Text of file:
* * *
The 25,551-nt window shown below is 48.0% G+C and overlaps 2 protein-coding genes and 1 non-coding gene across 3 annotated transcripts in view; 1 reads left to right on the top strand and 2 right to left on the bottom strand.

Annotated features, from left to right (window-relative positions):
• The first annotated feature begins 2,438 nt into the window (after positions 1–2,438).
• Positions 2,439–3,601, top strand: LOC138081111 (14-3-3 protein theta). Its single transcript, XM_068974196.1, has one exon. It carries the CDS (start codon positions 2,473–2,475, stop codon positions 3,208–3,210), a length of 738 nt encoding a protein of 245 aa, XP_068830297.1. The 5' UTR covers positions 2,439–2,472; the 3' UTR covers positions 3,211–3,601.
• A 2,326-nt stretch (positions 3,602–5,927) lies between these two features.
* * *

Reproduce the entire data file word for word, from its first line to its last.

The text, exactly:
The 25,551-nt window shown below is 48.0% G+C and overlaps 2 protein-coding genes and 1 non-coding gene across 3 annotated transcripts in view; 1 reads left to right on the top strand and 2 right to left on the bottom strand.

Annotated features, from left to right (window-relative positions):
• The first annotated feature begins 2,438 nt into the window (after positions 1–2,438).
• Positions 2,439–3,601, top strand: LOC138081111 (14-3-3 protein theta). Its single transcript, XM_068974196.1, has one exon. It carries the CDS (start codon positions 2,473–2,475, stop codon positions 3,208–3,210), a length of 738 nt encoding a protein of 245 aa, XP_068830297.1. The 5' UTR covers positions 2,439–2,472; the 3' UTR covers positions 3,211–3,601.
• A 2,326-nt stretch (positions 3,602–5,927) lies between these two features.